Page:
Tuesday, 27 August 2019 16:04

SAP_ALL is the supreme power, but poses a major risk Featured

We’re probably all aware of the potential risk incurred in having the SAP_ALL profile in a user’s authorizations. This authorization profile allows the user access to perform an almost unlimited number of tasks within an SAP system, which needless to say should be highly restricted for a select trusted few.  However, SAP_ALL is not the only dangerously powerful profile, there are many others such as:  SAP_NEW, S_A.ADMIN and S_A.SYSTEM.

The assignment of these security critical authorization profiles, generates huge risks by granting broadly sweeping, and often overly powerful authorizations. It also directly exposes an organization to the risk of fraud- and other cyber vulnerabilities. Although most organizations take diligent measures to restrict the assignment of critical profiles through strict policies, the reality is that these policies often fail and unintended profiles are assigned. Typically, the assignment of a critical authorization is often only identified as a threat during an audit or even worse, while investigating an actual exploit.

But at what point does due diligence typically fail?  Our experience has shown that the most common weak spots are:

  • While converting written policies into a technical setup. A practical example here might be that: SAP_ALL has not been assigned directly though the authorization, and may be inherited indirectly, when creating users by reference.
  • A lack of regular validation, checking for compliance against the stipulated policy. Even a regular authorization audit may not be sufficient, for example, to highlight an authorization coverup.
  • Reviewing the effectiveness of the policy periodically, validating it against the practical execution. Those establishing the rules should also methodically apply the policy in day- to- day operations.

The effort required to continuously validate whether critical assignments slipped through the net is often the main reason why most organizations continually struggle to control a basic, albeit major, SAP vulnerability.

 

SAP_ALL does not mean SAP for all !

Automate Security

There’s a compelling argument for having SAP security automated with systems monitored, 24/7. Security threats, including critical authorization assignments and cover-ups, can be identified in real-time. Once a vulnerability is identified, your administrators would receive an instant notification and the threat  can be remediated before any harm is done, without human intervention.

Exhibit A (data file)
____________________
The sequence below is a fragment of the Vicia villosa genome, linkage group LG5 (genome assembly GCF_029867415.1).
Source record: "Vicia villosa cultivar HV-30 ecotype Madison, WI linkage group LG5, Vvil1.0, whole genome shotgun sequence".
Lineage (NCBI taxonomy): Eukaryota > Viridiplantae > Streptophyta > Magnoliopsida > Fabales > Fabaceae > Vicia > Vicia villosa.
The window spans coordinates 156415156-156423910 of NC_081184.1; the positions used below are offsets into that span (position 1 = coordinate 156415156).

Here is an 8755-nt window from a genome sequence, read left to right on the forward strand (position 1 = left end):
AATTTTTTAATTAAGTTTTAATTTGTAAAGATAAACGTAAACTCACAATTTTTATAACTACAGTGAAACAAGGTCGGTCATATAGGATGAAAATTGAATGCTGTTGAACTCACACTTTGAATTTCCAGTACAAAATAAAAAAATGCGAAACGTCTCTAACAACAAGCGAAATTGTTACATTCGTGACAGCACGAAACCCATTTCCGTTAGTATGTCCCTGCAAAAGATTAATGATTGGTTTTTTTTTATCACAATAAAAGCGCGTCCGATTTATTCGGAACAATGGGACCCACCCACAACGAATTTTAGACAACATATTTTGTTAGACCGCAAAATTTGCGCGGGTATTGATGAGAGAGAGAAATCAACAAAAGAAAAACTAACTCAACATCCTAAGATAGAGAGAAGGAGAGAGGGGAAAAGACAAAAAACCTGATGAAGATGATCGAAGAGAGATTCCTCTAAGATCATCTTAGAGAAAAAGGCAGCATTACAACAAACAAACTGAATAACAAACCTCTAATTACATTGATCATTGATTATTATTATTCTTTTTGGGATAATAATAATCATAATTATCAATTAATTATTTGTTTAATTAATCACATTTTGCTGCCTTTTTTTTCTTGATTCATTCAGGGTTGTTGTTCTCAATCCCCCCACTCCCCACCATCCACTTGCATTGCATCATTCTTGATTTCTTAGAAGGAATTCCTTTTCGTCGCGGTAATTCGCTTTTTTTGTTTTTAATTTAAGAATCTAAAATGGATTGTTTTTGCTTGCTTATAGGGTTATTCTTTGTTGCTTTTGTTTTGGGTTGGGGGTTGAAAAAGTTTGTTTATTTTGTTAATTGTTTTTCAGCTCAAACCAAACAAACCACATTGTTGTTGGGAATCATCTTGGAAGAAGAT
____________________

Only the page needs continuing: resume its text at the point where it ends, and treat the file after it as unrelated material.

Let’s look at a basic use-case delivered by the SecurityBridge Intrusion Detection System.

In the example below, user “Blogger” requires additional authorizations in production. Since the authorization is only temporary and time critical, ”Blogger” decides not to follow the established procedures for getting an approved and documented support account. Instead “Blogger” checks with a co-worker who reluctantly agrees to assign the critical profile, as is illustrated in this post.

Immediately after the assignment of the critical profile, an email alert was sent to the system administrator. The assignment culprit was caught red handed.

SAP ALL Alert email

The timely identification of exploits and vulnerabilities is of utmost importance, and should be preferably be in real-time. However, when an organization’s security is at stake, automated response capabilities are the ideal scenario. Below is a screenshot from the SecurityBridge monitoring app, showing the action log linked to the initial alert.

Action Log

Immediately after the identification of the authorization allocation, SecurityBridge removed SAP_ALL from “Blogger”.

The use of automated response capabilities not only reduces manual efforts in remediation; it protects against human error and eliminates potentially devastating risk.

Additional Info

  • Language:: English
Christoph Nagy

Christoph Nagy

I have been working for close to a decade in the SAP area as an in-house- and external consultant.

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